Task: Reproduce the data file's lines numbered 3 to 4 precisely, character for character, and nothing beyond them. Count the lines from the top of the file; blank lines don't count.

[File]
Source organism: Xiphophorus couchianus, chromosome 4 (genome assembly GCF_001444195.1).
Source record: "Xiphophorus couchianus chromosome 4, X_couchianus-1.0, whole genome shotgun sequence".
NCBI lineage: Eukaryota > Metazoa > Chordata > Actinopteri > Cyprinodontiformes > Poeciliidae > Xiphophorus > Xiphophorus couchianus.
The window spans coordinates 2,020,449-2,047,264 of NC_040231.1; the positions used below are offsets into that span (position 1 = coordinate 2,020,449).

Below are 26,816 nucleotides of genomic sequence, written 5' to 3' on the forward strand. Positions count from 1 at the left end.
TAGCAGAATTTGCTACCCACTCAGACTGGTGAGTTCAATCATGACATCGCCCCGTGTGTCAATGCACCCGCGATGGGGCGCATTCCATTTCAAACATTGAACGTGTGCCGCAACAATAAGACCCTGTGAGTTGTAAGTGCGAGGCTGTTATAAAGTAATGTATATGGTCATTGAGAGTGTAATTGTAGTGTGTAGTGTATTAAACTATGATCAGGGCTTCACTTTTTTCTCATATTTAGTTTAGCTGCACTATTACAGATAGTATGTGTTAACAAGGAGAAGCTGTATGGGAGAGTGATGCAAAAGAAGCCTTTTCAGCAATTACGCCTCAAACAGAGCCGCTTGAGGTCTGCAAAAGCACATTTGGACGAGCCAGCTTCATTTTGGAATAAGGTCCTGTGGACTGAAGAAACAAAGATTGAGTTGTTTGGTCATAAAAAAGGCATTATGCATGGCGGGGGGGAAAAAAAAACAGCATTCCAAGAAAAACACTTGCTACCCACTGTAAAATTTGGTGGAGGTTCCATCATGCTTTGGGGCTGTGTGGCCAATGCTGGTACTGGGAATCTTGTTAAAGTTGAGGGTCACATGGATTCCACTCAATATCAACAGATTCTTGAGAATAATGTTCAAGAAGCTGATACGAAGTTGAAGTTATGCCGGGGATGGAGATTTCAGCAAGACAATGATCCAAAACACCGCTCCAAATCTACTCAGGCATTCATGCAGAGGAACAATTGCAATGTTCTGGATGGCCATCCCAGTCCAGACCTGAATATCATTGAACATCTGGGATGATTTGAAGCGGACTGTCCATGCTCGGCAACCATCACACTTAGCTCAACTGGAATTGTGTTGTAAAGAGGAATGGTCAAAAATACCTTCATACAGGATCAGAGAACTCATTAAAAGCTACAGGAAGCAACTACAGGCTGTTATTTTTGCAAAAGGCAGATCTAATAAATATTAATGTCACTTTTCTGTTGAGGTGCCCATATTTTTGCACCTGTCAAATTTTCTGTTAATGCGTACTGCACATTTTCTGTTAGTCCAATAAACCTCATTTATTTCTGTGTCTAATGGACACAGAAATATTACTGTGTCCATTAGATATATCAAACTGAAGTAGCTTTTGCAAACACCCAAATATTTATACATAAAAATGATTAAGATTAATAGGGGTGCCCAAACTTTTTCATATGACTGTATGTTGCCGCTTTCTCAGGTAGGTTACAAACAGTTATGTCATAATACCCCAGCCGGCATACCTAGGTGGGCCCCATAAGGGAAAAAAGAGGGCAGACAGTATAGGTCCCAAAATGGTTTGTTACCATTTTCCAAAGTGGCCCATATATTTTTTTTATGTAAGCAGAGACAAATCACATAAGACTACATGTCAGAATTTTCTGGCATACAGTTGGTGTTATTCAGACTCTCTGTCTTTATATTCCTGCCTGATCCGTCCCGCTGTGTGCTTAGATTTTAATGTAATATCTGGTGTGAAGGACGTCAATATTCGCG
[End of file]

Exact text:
NCBI lineage: Eukaryota > Metazoa > Chordata > Actinopteri > Cyprinodontiformes > Poeciliidae > Xiphophorus > Xiphophorus couchianus.
The window spans coordinates 2,020,449-2,047,264 of NC_040231.1; the positions used below are offsets into that span (position 1 = coordinate 2,020,449).